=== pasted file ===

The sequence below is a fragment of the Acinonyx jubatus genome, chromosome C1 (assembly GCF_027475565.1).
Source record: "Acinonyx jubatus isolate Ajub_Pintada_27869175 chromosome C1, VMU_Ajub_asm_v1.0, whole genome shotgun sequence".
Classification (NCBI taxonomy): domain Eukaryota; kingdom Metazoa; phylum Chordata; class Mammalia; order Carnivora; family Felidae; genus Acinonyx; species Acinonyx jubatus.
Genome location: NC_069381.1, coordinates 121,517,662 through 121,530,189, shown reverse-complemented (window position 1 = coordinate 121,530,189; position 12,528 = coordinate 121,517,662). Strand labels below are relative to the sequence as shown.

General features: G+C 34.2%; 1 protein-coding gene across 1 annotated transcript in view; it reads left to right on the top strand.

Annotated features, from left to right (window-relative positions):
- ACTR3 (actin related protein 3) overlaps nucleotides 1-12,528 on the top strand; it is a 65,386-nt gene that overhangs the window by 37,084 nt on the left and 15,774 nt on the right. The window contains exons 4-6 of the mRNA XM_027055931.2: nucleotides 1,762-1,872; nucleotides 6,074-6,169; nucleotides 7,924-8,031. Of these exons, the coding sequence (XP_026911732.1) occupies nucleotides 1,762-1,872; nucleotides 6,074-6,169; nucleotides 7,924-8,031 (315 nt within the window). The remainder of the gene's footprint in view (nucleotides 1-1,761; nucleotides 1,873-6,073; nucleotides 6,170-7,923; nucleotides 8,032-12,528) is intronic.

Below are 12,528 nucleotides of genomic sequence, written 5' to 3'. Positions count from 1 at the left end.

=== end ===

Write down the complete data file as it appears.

The sequence below is a fragment of the Acinonyx jubatus genome, chromosome C1 (assembly GCF_027475565.1).
Source record: "Acinonyx jubatus isolate Ajub_Pintada_27869175 chromosome C1, VMU_Ajub_asm_v1.0, whole genome shotgun sequence".
Classification (NCBI taxonomy): domain Eukaryota; kingdom Metazoa; phylum Chordata; class Mammalia; order Carnivora; family Felidae; genus Acinonyx; species Acinonyx jubatus.
Genome location: NC_069381.1, coordinates 121,517,662 through 121,530,189, shown reverse-complemented (window position 1 = coordinate 121,530,189; position 12,528 = coordinate 121,517,662). Strand labels below are relative to the sequence as shown.

General features: G+C 34.2%; 1 protein-coding gene across 1 annotated transcript in view; it reads left to right on the top strand.

Annotated features, from left to right (window-relative positions):
- ACTR3 (actin related protein 3) overlaps nucleotides 1-12,528 on the top strand; it is a 65,386-nt gene that overhangs the window by 37,084 nt on the left and 15,774 nt on the right. The window contains exons 4-6 of the mRNA XM_027055931.2: nucleotides 1,762-1,872; nucleotides 6,074-6,169; nucleotides 7,924-8,031. Of these exons, the coding sequence (XP_026911732.1) occupies nucleotides 1,762-1,872; nucleotides 6,074-6,169; nucleotides 7,924-8,031 (315 nt within the window). The remainder of the gene's footprint in view (nucleotides 1-1,761; nucleotides 1,873-6,073; nucleotides 6,170-7,923; nucleotides 8,032-12,528) is intronic.

Below are 12,528 nucleotides of genomic sequence, written 5' to 3'. Positions count from 1 at the left end.